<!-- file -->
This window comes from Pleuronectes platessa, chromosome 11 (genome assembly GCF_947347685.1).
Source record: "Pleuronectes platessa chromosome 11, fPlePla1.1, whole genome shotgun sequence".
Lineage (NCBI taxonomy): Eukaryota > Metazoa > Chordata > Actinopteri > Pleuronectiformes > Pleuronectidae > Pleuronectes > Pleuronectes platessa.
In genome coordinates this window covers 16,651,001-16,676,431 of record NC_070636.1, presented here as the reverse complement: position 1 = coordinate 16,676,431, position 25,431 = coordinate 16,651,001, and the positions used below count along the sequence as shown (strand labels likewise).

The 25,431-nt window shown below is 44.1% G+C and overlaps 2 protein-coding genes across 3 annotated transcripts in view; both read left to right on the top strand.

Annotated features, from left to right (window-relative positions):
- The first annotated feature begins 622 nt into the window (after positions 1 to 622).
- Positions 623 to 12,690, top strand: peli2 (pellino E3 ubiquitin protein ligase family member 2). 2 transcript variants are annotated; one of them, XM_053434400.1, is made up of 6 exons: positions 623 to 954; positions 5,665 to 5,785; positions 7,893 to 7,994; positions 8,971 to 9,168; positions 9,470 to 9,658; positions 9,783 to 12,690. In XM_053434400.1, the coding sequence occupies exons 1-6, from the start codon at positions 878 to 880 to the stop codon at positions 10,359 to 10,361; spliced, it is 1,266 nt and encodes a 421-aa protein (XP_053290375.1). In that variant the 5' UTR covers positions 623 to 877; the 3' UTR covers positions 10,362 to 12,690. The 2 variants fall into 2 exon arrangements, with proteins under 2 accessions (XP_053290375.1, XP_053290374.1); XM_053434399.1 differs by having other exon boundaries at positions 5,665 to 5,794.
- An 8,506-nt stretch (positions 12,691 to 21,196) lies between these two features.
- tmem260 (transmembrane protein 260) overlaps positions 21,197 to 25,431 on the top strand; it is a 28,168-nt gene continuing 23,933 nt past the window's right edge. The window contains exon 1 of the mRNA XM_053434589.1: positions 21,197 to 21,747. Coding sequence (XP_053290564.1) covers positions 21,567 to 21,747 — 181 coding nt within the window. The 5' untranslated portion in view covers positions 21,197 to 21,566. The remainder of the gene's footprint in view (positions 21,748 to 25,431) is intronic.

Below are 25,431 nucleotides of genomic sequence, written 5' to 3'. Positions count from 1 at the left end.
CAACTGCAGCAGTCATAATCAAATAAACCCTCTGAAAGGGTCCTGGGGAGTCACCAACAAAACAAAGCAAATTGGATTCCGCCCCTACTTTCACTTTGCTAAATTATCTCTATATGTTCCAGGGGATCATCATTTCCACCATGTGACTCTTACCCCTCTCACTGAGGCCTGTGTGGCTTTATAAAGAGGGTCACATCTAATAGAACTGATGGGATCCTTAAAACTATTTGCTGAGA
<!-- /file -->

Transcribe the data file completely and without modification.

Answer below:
This window comes from Pleuronectes platessa, chromosome 11 (genome assembly GCF_947347685.1).
Source record: "Pleuronectes platessa chromosome 11, fPlePla1.1, whole genome shotgun sequence".
Lineage (NCBI taxonomy): Eukaryota > Metazoa > Chordata > Actinopteri > Pleuronectiformes > Pleuronectidae > Pleuronectes > Pleuronectes platessa.
In genome coordinates this window covers 16,651,001-16,676,431 of record NC_070636.1, presented here as the reverse complement: position 1 = coordinate 16,676,431, position 25,431 = coordinate 16,651,001, and the positions used below count along the sequence as shown (strand labels likewise).

The 25,431-nt window shown below is 44.1% G+C and overlaps 2 protein-coding genes across 3 annotated transcripts in view; both read left to right on the top strand.

Annotated features, from left to right (window-relative positions):
- The first annotated feature begins 622 nt into the window (after positions 1 to 622).
- Positions 623 to 12,690, top strand: peli2 (pellino E3 ubiquitin protein ligase family member 2). 2 transcript variants are annotated; one of them, XM_053434400.1, is made up of 6 exons: positions 623 to 954; positions 5,665 to 5,785; positions 7,893 to 7,994; positions 8,971 to 9,168; positions 9,470 to 9,658; positions 9,783 to 12,690. In XM_053434400.1, the coding sequence occupies exons 1-6, from the start codon at positions 878 to 880 to the stop codon at positions 10,359 to 10,361; spliced, it is 1,266 nt and encodes a 421-aa protein (XP_053290375.1). In that variant the 5' UTR covers positions 623 to 877; the 3' UTR covers positions 10,362 to 12,690. The 2 variants fall into 2 exon arrangements, with proteins under 2 accessions (XP_053290375.1, XP_053290374.1); XM_053434399.1 differs by having other exon boundaries at positions 5,665 to 5,794.
- An 8,506-nt stretch (positions 12,691 to 21,196) lies between these two features.
- tmem260 (transmembrane protein 260) overlaps positions 21,197 to 25,431 on the top strand; it is a 28,168-nt gene continuing 23,933 nt past the window's right edge. The window contains exon 1 of the mRNA XM_053434589.1: positions 21,197 to 21,747. Coding sequence (XP_053290564.1) covers positions 21,567 to 21,747 — 181 coding nt within the window. The 5' untranslated portion in view covers positions 21,197 to 21,566. The remainder of the gene's footprint in view (positions 21,748 to 25,431) is intronic.

Below are 25,431 nucleotides of genomic sequence, written 5' to 3'. Positions count from 1 at the left end.
CAACTGCAGCAGTCATAATCAAATAAACCCTCTGAAAGGGTCCTGGGGAGTCACCAACAAAACAAAGCAAATTGGATTCCGCCCCTACTTTCACTTTGCTAAATTATCTCTATATGTTCCAGGGGATCATCATTTCCACCATGTGACTCTTACCCCTCTCACTGAGGCCTGTGTGGCTTTATAAAGAGGGTCACATCTAATAGAACTGATGGGATCCTTAAAACTATTTGCTGAGA